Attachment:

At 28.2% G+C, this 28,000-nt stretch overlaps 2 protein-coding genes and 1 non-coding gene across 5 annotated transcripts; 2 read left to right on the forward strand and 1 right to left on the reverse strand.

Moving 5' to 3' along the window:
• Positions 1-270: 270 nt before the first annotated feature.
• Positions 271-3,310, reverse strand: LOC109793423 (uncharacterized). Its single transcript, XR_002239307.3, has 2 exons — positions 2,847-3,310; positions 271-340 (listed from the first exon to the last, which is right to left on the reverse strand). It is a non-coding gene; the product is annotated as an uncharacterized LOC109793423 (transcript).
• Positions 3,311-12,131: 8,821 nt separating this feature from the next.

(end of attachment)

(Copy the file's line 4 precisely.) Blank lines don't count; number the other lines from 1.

• Positions 271-3,310, reverse strand: LOC109793423 (uncharacterized). Its single transcript, XR_002239307.3, has 2 exons — positions 2,847-3,310; positions 271-340 (listed from the first exon to the last, which is right to left on the reverse strand). It is a non-coding gene; the product is annotated as an uncharacterized LOC109793423 (transcript).